At its core, a limited liability partnership is a combination of a general partnership and a limited partnership. For example, the government continues to tax partners on a pass-through level and entrepreneurial professionals seeking to form one will draft a partnership agreement. However, unlike the limited partnership, the LLP allows limited partners to actively participate in the business without the risk of becoming personally liable for partnership obligations, or another partner’s liabilities.
States differ in what they require for LLP formation but typically, the additional necessary step to form an LLP is to file an application with the Secretary of State establishing:
- the name of the partnership;
- the address of its principal office;
- the street address of its registered office;
- the name and street address of the registered agent for service of process in the state;
- a brief statement of the business in which the partnership engages;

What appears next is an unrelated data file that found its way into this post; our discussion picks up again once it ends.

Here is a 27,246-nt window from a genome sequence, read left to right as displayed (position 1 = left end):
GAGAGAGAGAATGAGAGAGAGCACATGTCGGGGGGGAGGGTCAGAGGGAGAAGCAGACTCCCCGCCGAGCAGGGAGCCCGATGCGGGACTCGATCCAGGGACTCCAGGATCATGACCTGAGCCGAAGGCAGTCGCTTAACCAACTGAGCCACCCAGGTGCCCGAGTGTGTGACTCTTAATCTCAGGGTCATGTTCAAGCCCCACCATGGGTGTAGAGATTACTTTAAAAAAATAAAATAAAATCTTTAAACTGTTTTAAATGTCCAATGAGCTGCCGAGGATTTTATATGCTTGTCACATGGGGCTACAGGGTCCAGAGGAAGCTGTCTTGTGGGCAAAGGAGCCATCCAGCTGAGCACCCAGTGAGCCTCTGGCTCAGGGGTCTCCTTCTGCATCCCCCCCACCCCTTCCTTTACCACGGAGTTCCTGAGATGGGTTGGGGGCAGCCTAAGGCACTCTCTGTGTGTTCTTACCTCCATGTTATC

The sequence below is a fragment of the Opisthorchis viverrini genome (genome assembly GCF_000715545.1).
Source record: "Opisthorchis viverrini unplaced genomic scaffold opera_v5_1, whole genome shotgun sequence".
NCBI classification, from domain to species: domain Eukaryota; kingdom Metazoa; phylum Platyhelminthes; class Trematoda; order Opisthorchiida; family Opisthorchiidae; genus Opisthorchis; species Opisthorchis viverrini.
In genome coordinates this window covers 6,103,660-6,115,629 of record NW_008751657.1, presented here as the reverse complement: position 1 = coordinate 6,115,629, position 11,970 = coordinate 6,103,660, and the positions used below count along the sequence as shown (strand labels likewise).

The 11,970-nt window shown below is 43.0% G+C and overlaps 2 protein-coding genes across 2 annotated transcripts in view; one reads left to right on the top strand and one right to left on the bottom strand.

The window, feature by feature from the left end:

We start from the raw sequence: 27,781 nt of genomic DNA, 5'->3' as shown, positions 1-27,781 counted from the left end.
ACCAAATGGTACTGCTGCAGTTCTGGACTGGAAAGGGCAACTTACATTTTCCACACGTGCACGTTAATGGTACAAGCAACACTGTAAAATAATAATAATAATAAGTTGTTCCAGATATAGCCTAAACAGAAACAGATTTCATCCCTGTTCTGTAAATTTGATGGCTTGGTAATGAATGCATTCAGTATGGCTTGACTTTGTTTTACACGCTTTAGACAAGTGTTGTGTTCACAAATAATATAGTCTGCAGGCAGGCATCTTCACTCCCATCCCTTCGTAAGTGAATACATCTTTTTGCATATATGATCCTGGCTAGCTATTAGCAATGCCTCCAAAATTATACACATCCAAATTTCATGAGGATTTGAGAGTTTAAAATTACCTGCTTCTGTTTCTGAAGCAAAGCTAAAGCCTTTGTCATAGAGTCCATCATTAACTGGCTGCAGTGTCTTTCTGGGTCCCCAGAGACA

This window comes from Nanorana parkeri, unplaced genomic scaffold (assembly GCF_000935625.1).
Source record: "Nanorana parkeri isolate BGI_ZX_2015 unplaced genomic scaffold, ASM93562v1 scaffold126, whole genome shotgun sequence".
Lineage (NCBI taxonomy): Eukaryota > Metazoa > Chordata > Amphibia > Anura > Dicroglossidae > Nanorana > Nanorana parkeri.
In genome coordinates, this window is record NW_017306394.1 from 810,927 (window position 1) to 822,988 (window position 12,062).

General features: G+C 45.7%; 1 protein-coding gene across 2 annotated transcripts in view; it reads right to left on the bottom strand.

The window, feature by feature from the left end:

- any other matters the partnership determines to include; and
- a certificate of registration as a limited liability partnership
The LLP is similar as well to another business entity, called the Limited Liability Company (or, LLC), which we will discuss later.
Partner Fiduciary Duties
Regardless of the partnership’s form, each partner owes several duties to other partners and a breach of any duty entitles the non-breaching partners to a remedy. A court will scrutinize and strictly construe any partnership agreement that alters these fiduciary duties.
- Duty of Care
The first duty is a duty of care. The standard of care states impose is that of gross negligence, where a partner must refrain from reckless conduct or intentional misconduct that hurts the partnership or the interests of the other partners.
For example, states have enacted legislation requiring businesses to be proactive and keep records of job applications, resumes, and other employment materials for at least one year after reaching a hiring decision. A partner in a general partnership who handles human resources matters and who disregards the law and discards these materials less than one year after hiring an employee not only violates the law, but also breaches a duty of care.